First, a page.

Larry Bullock is a Java web developer by day who moonlights as a haiku author at Haiku 575: http://575.tumblr.com/ ; he is also one of the originators of the Risusiverse wiki: http://risusiverse.wetpaint.com/ ; and posts occasionally at Risus Thought of the Moment: http://risus.tumblr.com/
Before I explain why Risus is my utility system, here’s a quick review of what Risus is about:
Risus is billed as “The Anything RPG”. It was designed 20 years ago as a beer and pretzel, comedy system. However, once you are all “Kwai Chang Caine” about the system, it works for any style of game you want. Being a free system, it is well worth checking out ( http://risus.cumberlandgames.com/ ).
The rules are a quick read (being only 6 pages long); like Othello, it takes a minute to learn, and a lifetime to master. Your character is defined by clichés: shorthand methods to describe something about your characters and what they might be good at.
It can be something as simple as Fighter: 4 (the 4 being the number of dice you roll when your ability as a fighter is being tested), but it can be quite amazing once you sprinkle some spices into your cliché.
You could sprinkle a little salt and be a Dwarven Fighter: 4 (if you are into the species thing); or really add the jalapeños with something like Kardakeep Home Guard Ax-wielding Fighter with a Lust for Blood: 4. Technically, they are all just Fighters, but adding some description into your cliché turns a boring character soup into a hearty stew. It gives your character some background (a home, a role, a specialized weapon, and a roleplaying hook).
You usually get 10 dice to define your character, and their are options available to earn a couple more dice, but you can define a really strong character with the defaults.
Risus utilizes a dice pool to resolve conflicts. Take your rating and roll that number of dice. You need to know what type of conflict you are in: a test against a target number (for something quick and easy); a single action contest against another character; or full out combat. If you beat the target number or the dice total from your opponent you win (in combat, if you lose, your cliché rating will drop by one until you run out of dice). There are some nuances in there, but that is the gist of things in a nutshell. You can read the rules in a few minutes and see the details for yourself.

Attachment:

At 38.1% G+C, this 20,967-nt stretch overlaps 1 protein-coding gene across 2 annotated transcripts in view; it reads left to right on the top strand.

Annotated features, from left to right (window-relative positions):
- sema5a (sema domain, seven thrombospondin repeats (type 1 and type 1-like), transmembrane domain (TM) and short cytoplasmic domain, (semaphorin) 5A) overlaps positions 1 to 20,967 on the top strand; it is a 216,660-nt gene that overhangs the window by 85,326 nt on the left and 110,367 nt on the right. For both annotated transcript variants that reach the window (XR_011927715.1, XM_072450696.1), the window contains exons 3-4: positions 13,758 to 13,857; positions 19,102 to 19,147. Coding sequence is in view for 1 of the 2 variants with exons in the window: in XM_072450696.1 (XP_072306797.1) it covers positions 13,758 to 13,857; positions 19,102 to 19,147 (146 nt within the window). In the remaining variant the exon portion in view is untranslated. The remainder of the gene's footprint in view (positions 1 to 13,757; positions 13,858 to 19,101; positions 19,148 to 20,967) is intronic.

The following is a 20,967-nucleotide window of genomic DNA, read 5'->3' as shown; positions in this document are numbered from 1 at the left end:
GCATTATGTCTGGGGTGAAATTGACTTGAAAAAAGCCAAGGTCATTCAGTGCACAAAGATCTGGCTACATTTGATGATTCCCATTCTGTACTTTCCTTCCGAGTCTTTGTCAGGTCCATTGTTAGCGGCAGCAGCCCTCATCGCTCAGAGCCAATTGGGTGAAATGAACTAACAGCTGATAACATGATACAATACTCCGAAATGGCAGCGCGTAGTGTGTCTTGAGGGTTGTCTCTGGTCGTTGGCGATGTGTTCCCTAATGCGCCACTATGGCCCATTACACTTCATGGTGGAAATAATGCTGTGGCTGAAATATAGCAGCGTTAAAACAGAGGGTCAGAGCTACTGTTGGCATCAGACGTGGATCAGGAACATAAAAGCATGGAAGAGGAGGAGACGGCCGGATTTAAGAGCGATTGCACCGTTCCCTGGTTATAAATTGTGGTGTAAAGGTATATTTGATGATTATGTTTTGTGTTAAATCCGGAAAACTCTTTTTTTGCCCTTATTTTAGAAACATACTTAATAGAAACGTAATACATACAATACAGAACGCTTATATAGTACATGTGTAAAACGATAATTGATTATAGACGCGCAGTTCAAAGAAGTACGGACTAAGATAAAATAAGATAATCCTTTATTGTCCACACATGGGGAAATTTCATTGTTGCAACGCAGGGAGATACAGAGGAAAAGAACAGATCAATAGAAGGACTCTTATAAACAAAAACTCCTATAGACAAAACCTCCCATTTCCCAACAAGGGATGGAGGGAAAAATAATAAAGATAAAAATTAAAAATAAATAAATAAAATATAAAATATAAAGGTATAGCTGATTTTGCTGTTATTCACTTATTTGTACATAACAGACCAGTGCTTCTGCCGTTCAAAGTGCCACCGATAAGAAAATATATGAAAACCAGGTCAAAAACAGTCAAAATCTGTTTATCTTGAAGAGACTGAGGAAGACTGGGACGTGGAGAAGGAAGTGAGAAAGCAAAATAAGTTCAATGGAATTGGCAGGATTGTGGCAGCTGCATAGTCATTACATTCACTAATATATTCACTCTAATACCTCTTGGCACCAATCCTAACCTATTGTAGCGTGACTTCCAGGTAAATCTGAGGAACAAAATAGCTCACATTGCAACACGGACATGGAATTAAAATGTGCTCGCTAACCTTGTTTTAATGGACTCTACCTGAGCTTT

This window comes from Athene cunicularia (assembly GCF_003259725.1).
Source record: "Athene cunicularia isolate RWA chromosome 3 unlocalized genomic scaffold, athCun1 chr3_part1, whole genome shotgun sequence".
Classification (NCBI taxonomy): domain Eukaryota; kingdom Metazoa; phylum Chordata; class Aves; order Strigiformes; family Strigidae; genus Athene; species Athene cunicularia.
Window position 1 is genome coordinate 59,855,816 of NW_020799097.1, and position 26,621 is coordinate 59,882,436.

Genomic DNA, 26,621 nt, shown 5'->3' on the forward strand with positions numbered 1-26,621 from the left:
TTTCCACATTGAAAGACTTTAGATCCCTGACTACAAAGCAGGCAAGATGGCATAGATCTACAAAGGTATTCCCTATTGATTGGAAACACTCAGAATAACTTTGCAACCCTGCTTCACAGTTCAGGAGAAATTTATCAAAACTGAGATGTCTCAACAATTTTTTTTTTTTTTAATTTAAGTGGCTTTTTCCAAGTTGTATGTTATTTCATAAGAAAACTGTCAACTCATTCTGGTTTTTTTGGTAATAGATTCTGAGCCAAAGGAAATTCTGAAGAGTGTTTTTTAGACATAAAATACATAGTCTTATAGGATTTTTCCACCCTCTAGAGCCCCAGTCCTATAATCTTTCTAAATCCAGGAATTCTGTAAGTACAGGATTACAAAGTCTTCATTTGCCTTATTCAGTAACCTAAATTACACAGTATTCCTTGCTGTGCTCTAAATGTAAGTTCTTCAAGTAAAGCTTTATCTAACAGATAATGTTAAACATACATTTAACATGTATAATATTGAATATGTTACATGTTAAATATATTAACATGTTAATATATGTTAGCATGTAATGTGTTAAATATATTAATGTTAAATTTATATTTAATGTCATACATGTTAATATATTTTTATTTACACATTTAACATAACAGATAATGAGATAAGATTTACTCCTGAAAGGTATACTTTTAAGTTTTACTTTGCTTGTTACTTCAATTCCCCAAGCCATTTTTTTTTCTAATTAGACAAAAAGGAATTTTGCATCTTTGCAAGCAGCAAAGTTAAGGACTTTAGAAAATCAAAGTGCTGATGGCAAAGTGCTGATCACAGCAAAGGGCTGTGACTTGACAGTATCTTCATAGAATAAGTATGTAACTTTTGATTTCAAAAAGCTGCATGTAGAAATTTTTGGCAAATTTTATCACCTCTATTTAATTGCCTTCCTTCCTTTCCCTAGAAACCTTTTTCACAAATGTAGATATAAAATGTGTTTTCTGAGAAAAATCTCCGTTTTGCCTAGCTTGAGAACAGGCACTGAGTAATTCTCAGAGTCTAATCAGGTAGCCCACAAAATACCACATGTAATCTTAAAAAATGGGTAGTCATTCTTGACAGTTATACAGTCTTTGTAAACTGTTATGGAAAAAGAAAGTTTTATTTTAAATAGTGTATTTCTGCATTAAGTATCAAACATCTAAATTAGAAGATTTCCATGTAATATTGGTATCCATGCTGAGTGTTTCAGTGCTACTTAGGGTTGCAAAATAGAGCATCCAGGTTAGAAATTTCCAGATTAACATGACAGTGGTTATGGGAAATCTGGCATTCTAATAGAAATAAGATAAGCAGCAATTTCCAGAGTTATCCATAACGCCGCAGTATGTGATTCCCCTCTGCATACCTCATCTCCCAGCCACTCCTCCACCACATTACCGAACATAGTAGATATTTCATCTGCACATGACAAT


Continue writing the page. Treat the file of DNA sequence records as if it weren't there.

So why is Risus my utility system?
Simply put, I love the flexibility of Risus. You really can use it for anything. Any genre, any setting, anything at all, and it will never leave you feeling like you are missing out on anything. I also love the simplicity of it all. You don’t have to spends hours or days building your perfect character. You can probably build a wonderful character that you’d enjoy playing in minutes.
I prefer a system that encourages creativity. Once you are riding the zen of Risus, it is amazing the things you will come up with. In Risus, you are encouraged to ignore Yoda’s advice and TRY. Even my kids love it and have a great time with it.
I haven’t been granted the luxury of just being a player of any RPG in 20+ years (unless you count a couple of awesome play by post games). I enjoy how easy it is to define everything in Risus so that coming up with adventures isn’t a chore (not that I usually follow a script any more, but it is nice to have some prepared notes). Everything from challenges to NPCs can be defined quite quickly with no real fuss (especially if you are into Shemping as presented by Asparagus Jumpsuit: http://asparagusjumpsuit.wordpress.com/games/systemless-game-aids/).
Another factor in my choice of utility system is the pressing specter of time. Simply put, I don’t have a ton of it. While there are a large number of awesome games out there, I find it much easier to harvest the settings and other concepts and just use Risus as the system. Risus really does work for anything.
I will be honest. Risus isn’t necessarily for everyone. It plays a little more loosy-goosy than some structured, try to define everything a player can do and try to hold them to some semblance of the game’s reality, system. You might hear whispers in the dark about how there is a “death spiral” inherit in Risus where once you start losing a conflict, you have little hope of winning (to which I like to remind people that losing in Risus does not necessarily mean death like it does in other more serious games – you can see my thoughts on it over at Risus Thought of the Moment: http://risus.tumblr.com/search/death+spiral).
Risus just works for me. It might work for you if you give it a chance.